12 Christopher Rollston, “The James Ossuary (Ya’akov Ossuary): Bullet Point Synopsis About a Probable Modern Forgery.” March 22, 2015. http://www.rollstonepigraphy.com/?p=699 (Accessed April 15, 2023).

13 Hershel Shanks, “Predilections—Is the ‘Brother of Jesus’ Inscription a Forgery?” Biblical Archaeology Review 41:5 (September/October 2015), p. 56.

14 Ibid, p. 57.

15Hershel Shanks, Jerusalem Forgery Conference: Biblical Archaeology Society Special Report (Washington: Biblical Archaeology Society, 2007), p. 9.

16 Jodi Magness, “Ossuaries and the Burials of Jesus and James.” Journal of Biblical Literature, Vol. 124, No. 1 (Spring, 2005), p. 154.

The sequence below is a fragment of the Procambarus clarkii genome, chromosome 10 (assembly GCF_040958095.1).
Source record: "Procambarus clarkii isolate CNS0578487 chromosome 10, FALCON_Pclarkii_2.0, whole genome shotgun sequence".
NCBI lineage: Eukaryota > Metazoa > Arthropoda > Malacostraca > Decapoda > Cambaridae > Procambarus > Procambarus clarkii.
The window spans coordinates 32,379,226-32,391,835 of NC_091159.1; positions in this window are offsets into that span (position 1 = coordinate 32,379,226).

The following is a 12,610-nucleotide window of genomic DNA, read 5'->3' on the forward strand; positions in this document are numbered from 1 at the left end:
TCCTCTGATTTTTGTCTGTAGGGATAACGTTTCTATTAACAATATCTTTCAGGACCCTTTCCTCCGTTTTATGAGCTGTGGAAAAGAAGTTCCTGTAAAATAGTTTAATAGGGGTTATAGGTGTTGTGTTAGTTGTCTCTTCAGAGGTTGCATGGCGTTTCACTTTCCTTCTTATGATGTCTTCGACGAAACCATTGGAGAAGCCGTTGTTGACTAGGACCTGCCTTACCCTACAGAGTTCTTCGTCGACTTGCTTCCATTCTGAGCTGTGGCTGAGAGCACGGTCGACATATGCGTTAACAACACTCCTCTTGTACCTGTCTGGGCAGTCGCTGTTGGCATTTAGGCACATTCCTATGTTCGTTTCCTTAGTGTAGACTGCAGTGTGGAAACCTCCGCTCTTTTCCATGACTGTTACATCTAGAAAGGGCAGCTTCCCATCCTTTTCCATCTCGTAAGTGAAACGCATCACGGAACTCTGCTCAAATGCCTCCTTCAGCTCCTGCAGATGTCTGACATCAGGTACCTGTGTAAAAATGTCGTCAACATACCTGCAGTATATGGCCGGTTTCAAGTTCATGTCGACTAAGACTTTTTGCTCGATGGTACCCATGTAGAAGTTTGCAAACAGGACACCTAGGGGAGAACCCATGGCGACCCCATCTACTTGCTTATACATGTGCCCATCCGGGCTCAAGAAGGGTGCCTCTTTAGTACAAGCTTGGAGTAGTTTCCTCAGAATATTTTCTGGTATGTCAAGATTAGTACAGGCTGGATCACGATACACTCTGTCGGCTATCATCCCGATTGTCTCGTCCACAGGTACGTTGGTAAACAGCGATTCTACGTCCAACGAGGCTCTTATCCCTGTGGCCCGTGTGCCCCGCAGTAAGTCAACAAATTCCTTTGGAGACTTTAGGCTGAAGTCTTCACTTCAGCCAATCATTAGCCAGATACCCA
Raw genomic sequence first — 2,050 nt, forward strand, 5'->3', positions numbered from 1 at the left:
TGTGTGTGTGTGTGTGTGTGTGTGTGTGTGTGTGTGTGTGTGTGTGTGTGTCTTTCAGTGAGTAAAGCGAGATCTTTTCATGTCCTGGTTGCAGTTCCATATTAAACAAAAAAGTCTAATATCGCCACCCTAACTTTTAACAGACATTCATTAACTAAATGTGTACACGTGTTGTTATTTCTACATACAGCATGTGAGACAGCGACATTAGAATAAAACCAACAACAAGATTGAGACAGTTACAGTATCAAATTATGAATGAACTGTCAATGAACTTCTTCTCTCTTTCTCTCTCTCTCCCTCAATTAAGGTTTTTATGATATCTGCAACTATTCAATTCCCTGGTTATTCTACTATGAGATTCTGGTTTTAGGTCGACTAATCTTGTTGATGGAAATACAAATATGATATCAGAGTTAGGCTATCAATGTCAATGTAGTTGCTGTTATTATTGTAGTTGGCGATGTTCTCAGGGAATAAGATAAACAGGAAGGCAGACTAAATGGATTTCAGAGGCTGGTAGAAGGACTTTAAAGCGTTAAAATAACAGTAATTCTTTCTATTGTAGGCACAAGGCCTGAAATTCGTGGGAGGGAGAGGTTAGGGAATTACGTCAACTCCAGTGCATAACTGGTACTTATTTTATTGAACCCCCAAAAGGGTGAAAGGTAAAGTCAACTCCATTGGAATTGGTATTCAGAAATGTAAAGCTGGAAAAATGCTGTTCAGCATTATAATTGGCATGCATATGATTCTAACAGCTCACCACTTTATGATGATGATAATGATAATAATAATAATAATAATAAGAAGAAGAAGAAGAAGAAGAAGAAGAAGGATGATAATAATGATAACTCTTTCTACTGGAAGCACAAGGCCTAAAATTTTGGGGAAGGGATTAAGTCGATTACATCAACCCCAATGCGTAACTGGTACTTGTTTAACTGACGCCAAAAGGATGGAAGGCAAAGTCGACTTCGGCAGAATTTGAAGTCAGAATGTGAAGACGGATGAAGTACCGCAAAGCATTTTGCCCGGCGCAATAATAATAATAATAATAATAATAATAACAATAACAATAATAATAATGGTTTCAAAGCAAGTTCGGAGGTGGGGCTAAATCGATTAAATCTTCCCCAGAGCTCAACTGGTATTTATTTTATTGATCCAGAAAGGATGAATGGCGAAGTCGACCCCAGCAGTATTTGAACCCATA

17 Jerome Murphy-O’Connor, “Where was James Buried?” Biblical Archaeology Review 19:3 (June 2003), p. 42.

18 Hershel Shanks, Jerusalem Forgery Conference: Biblical Archaeology Society Special Report (Washington: Biblical Archaeology Society, 2007), p. 8.

19 Edward J. Keall, “Brother of Jesus Ossuary: New Tests Bolster Case for Authenticity.” Biblical Archaeology Review 29:4 (July/August 2003), p. 53-54.

20 Hershel Shanks, Jerusalem Forgery Conference: Biblical Archaeology Society Special Report (Washington: Biblical Archaeology Society, 2007), p. 10.

21 Rosenfeld, A. , Feldman, H. and Krumbein, W. (2014) The Authenticity of the James Ossuary. Open Journal of Geology4, 69-78. doi: 10.4236/ojg.2014.43007.

22 Hershel Shanks, Jerusalem Forgery Conference: Biblical Archaeology Society Special Report (Washington: Biblical Archaeology Society, 2007), p. 12.